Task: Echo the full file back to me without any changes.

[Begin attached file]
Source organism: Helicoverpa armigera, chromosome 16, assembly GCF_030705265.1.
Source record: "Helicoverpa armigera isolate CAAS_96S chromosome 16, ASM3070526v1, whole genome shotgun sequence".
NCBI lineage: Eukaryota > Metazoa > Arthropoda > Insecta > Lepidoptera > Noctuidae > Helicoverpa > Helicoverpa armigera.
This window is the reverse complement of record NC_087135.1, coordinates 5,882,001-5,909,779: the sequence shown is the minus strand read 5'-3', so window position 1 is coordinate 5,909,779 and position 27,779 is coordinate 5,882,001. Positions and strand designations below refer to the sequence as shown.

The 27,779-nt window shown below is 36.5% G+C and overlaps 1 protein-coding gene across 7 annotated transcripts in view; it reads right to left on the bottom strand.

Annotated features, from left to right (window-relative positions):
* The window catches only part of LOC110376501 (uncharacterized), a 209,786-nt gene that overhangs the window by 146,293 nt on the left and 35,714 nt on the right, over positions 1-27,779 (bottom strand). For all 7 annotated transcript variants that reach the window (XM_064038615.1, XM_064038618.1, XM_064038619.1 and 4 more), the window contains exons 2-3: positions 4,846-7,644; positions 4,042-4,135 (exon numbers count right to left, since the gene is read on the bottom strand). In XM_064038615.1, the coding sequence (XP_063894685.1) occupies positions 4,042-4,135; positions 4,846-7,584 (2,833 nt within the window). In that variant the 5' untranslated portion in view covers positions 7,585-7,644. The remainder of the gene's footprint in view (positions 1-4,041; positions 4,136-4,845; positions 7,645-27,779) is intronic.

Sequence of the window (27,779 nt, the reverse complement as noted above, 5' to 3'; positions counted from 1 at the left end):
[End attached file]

Source organism: Helicoverpa armigera, chromosome 16, assembly GCF_030705265.1.
Source record: "Helicoverpa armigera isolate CAAS_96S chromosome 16, ASM3070526v1, whole genome shotgun sequence".
NCBI lineage: Eukaryota > Metazoa > Arthropoda > Insecta > Lepidoptera > Noctuidae > Helicoverpa > Helicoverpa armigera.
This window is the reverse complement of record NC_087135.1, coordinates 5,882,001-5,909,779: the sequence shown is the minus strand read 5'-3', so window position 1 is coordinate 5,909,779 and position 27,779 is coordinate 5,882,001. Positions and strand designations below refer to the sequence as shown.

The 27,779-nt window shown below is 36.5% G+C and overlaps 1 protein-coding gene across 7 annotated transcripts in view; it reads right to left on the bottom strand.

Annotated features, from left to right (window-relative positions):
* The window catches only part of LOC110376501 (uncharacterized), a 209,786-nt gene that overhangs the window by 146,293 nt on the left and 35,714 nt on the right, over positions 1-27,779 (bottom strand). For all 7 annotated transcript variants that reach the window (XM_064038615.1, XM_064038618.1, XM_064038619.1 and 4 more), the window contains exons 2-3: positions 4,846-7,644; positions 4,042-4,135 (exon numbers count right to left, since the gene is read on the bottom strand). In XM_064038615.1, the coding sequence (XP_063894685.1) occupies positions 4,042-4,135; positions 4,846-7,584 (2,833 nt within the window). In that variant the 5' untranslated portion in view covers positions 7,585-7,644. The remainder of the gene's footprint in view (positions 1-4,041; positions 4,136-4,845; positions 7,645-27,779) is intronic.

Sequence of the window (27,779 nt, the reverse complement as noted above, 5' to 3'; positions counted from 1 at the left end):